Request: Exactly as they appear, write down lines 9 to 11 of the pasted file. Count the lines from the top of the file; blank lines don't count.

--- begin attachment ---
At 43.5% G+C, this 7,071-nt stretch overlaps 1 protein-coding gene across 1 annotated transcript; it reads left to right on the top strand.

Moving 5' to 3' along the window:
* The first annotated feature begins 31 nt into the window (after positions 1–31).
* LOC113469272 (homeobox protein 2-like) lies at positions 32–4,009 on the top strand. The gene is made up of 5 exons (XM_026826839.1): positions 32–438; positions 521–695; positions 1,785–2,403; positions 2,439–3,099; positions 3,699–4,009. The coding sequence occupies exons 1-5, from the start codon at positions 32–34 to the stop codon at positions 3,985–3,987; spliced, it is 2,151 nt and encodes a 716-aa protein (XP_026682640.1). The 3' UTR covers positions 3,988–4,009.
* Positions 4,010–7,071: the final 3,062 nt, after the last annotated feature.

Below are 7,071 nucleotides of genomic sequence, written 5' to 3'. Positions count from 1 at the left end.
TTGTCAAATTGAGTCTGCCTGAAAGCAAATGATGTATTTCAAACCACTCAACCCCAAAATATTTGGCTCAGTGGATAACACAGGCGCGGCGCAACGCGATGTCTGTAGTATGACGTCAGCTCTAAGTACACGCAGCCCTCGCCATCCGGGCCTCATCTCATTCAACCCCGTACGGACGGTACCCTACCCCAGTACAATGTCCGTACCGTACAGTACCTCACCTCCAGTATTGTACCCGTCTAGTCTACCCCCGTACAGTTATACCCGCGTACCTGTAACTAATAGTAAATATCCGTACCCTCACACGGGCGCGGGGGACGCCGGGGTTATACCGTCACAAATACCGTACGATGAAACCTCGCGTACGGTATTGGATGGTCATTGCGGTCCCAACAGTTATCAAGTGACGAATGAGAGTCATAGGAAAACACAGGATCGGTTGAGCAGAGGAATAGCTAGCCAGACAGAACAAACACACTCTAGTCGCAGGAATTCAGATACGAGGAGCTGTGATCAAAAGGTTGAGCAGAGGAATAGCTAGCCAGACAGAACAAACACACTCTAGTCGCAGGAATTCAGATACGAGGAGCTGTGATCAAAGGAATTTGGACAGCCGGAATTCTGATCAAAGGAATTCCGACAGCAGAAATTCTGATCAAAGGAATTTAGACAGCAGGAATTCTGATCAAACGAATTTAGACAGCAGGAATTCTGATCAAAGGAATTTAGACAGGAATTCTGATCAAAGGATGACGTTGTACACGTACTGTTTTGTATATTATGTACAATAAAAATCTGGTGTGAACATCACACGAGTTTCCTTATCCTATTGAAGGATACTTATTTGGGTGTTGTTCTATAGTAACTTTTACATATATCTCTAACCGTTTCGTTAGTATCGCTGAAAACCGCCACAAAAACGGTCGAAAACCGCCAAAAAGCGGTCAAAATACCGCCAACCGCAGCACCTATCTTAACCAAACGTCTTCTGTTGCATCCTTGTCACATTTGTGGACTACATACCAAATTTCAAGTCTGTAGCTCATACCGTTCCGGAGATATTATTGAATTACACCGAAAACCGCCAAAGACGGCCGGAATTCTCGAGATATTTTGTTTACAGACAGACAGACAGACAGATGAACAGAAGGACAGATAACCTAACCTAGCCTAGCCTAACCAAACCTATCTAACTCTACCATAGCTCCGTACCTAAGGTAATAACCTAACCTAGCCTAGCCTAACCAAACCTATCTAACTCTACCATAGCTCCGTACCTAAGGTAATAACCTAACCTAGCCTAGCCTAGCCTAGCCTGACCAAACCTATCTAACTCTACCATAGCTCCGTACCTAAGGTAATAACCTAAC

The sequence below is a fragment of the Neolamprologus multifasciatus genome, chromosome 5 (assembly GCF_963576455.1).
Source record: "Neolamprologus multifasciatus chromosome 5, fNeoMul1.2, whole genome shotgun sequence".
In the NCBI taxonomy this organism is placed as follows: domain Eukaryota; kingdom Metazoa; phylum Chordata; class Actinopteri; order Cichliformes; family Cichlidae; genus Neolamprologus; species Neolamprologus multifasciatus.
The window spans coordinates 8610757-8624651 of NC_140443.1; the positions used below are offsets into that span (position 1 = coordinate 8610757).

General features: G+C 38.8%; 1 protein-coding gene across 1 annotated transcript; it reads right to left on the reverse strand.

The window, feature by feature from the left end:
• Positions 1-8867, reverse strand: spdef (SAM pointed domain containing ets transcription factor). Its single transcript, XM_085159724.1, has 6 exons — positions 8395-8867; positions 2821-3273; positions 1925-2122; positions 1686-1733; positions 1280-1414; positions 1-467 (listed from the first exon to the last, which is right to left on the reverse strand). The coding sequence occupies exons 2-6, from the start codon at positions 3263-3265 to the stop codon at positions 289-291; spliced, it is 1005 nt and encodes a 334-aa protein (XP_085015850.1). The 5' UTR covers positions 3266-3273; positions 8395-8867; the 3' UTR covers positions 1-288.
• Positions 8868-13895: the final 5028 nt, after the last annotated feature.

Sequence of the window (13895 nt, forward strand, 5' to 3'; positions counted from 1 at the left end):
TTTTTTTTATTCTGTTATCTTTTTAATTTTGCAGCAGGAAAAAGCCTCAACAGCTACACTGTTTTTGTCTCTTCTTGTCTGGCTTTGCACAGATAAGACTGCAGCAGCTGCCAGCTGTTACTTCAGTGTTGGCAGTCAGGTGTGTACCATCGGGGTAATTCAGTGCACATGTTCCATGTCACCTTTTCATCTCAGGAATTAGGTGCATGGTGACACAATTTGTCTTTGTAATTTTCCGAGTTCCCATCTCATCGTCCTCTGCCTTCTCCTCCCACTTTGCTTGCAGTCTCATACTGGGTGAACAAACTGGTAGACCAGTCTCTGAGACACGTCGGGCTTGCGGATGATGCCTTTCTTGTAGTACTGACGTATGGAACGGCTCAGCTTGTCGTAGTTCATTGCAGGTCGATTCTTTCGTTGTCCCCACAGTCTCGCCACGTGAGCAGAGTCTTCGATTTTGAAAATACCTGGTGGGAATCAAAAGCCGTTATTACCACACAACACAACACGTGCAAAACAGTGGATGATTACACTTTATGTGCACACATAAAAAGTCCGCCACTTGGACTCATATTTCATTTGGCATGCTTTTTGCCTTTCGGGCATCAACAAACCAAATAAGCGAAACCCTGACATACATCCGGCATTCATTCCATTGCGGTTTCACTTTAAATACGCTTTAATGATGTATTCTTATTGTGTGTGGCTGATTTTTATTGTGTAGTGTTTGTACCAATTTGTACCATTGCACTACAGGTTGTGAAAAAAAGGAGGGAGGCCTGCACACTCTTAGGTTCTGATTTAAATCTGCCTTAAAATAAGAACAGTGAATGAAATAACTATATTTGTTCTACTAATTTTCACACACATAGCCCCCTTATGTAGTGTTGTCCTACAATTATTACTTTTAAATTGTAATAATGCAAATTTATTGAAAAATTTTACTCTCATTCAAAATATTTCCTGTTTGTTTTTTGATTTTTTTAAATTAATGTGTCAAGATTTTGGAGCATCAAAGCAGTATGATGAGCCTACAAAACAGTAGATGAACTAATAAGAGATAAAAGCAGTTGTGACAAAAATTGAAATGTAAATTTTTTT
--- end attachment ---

Source record: "Neolamprologus multifasciatus chromosome 5, fNeoMul1.2, whole genome shotgun sequence".
In the NCBI taxonomy this organism is placed as follows: domain Eukaryota; kingdom Metazoa; phylum Chordata; class Actinopteri; order Cichliformes; family Cichlidae; genus Neolamprologus; species Neolamprologus multifasciatus.
The window spans coordinates 8610757-8624651 of NC_140443.1; the positions used below are offsets into that span (position 1 = coordinate 8610757).